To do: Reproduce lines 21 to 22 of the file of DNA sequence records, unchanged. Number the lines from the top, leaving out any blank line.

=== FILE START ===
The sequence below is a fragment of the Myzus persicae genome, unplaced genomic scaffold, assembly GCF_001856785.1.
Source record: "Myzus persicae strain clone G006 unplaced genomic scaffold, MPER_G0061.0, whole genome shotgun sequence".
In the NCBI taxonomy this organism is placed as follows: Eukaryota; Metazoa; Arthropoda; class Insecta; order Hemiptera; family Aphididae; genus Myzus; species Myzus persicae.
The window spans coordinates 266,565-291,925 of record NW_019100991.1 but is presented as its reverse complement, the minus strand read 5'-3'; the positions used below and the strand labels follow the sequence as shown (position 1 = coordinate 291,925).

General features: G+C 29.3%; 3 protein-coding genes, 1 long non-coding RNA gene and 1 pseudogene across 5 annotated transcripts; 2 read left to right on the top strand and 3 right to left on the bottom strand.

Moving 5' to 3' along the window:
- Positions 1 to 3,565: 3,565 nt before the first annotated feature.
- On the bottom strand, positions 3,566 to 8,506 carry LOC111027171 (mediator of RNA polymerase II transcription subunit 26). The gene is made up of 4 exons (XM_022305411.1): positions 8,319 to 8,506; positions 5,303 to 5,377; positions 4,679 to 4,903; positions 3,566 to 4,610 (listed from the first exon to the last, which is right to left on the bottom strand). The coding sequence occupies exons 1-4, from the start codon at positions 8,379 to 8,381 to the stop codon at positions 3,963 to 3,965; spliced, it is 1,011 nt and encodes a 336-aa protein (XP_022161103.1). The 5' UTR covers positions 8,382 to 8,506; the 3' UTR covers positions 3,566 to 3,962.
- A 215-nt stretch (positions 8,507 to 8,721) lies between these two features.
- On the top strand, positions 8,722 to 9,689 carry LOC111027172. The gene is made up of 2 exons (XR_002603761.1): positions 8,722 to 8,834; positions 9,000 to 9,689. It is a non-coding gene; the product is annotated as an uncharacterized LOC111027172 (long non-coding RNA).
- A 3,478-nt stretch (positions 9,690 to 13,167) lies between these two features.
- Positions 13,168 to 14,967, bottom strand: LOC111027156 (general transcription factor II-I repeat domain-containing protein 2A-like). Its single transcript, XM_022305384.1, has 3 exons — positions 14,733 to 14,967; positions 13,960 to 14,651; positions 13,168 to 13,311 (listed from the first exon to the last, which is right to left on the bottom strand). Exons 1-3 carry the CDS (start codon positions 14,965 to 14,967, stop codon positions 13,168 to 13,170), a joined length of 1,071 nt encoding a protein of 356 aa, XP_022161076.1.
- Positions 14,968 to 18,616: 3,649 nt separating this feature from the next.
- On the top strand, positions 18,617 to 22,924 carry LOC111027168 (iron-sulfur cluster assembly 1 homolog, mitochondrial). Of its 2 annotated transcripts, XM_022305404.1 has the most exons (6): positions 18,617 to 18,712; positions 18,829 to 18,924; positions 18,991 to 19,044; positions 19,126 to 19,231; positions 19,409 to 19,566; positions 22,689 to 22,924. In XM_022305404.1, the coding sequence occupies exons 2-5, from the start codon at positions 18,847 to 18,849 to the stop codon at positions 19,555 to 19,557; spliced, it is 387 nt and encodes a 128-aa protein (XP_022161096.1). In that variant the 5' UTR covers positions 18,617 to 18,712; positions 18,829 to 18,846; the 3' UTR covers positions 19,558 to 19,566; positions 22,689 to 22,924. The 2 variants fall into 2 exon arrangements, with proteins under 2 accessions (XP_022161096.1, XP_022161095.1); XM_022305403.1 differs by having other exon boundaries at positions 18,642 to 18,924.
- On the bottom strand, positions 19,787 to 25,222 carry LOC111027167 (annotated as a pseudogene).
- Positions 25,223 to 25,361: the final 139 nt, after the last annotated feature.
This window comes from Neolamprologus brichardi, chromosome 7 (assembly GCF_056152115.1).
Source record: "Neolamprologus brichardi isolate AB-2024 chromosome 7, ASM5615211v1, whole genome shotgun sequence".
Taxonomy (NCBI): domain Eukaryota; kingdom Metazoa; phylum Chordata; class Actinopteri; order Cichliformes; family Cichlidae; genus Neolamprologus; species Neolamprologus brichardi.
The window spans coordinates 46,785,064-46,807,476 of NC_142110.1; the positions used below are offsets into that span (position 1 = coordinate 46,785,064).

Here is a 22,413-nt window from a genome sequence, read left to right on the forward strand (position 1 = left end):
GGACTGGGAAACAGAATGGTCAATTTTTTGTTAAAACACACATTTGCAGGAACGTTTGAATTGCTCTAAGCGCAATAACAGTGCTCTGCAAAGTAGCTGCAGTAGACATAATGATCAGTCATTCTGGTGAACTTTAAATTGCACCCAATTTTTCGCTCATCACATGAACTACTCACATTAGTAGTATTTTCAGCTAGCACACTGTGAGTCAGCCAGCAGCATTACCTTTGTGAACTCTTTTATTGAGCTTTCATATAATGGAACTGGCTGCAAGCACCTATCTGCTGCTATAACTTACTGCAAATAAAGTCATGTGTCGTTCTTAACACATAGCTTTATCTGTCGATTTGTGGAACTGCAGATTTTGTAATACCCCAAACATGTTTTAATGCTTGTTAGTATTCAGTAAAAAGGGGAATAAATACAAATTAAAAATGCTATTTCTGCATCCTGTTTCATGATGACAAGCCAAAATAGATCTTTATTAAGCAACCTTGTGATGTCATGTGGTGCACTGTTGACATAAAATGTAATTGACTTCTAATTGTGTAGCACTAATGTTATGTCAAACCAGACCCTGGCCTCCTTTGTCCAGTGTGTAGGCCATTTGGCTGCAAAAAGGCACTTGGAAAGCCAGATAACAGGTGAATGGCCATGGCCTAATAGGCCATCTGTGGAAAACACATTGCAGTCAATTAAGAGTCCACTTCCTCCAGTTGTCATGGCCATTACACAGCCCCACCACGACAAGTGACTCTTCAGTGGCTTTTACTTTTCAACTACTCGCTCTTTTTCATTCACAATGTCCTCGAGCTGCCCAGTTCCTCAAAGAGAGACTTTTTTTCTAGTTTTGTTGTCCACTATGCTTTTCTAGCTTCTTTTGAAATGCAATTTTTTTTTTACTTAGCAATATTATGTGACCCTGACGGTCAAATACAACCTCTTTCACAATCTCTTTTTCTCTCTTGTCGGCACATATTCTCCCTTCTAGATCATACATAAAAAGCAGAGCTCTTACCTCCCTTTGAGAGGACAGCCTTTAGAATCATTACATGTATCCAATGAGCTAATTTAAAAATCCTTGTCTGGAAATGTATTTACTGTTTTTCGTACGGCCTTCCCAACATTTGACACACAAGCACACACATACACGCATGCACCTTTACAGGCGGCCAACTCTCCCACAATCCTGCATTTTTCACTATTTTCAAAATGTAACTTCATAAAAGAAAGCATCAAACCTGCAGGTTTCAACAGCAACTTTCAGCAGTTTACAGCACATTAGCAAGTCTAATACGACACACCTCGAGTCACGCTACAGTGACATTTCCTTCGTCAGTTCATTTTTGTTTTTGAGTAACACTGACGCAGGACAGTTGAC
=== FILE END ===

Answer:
Here is a 22,413-nt window from a genome sequence, read left to right on the forward strand (position 1 = left end):
GGACTGGGAAACAGAATGGTCAATTTTTTGTTAAAACACACATTTGCAGGAACGTTTGAATTGCTCTAAGCGCAATAACAGTGCTCTGCAAAGTAGCTGCAGTAGACATAATGATCAGTCATTCTGGTGAACTTTAAATTGCACCCAATTTTTCGCTCATCACATGAACTACTCACATTAGTAGTATTTTCAGCTAGCACACTGTGAGTCAGCCAGCAGCATTACCTTTGTGAACTCTTTTATTGAGCTTTCATATAATGGAACTGGCTGCAAGCACCTATCTGCTGCTATAACTTACTGCAAATAAAGTCATGTGTCGTTCTTAACACATAGCTTTATCTGTCGATTTGTGGAACTGCAGATTTTGTAATACCCCAAACATGTTTTAATGCTTGTTAGTATTCAGTAAAAAGGGGAATAAATACAAATTAAAAATGCTATTTCTGCATCCTGTTTCATGATGACAAGCCAAAATAGATCTTTATTAAGCAACCTTGTGATGTCATGTGGTGCACTGTTGACATAAAATGTAATTGACTTCTAATTGTGTAGCACTAATGTTATGTCAAACCAGACCCTGGCCTCCTTTGTCCAGTGTGTAGGCCATTTGGCTGCAAAAAGGCACTTGGAAAGCCAGATAACAGGTGAATGGCCATGGCCTAATAGGCCATCTGTGGAAAACACATTGCAGTCAATTAAGAGTCCACTTCCTCCAGTTGTCATGGCCATTACACAGCCCCACCACGACAAGTGACTCTTCAGTGGCTTTTACTTTTCAACTACTCGCTCTTTTTCATTCACAATGTCCTCGAGCTGCCCAGTTCCTCAAAGAGAGACTTTTTTTCTAGTTTTGTTGTCCACTATGCTTTTCTAGCTTCTTTTGAAATGCAATTTTTTTTTTACTTAGCAATATTATGTGACCCTGACGGTCAAATACAACCTCTTTCACAATCTCTTTTTCTCTCTTGTCGGCACATATTCTCCCTTCTAGATCATACATAAAAAGCAGAGCTCTTACCTCCCTTTGAGAGGACAGCCTTTAGAATCATTACATGTATCCAATGAGCTAATTTAAAAATCCTTGTCTGGAAATGTATTTACTGTTTTTCGTACGGCCTTCCCAACATTTGACACACAAGCACACACATACACGCATGCACCTTTACAGGCGGCCAACTCTCCCACAATCCTGCATTTTTCACTATTTTCAAAATGTAACTTCATAAAAGAAAGCATCAAACCTGCAGGTTTCAACAGCAACTTTCAGCAGTTTACAGCACATTAGCAAGTCTAATACGACACACCTCGAGTCACGCTACAGTGACATTTCCTTCGTCAGTTCATTTTTGTTTTTGAGTAACACTGACGCAGGACAGTTGAC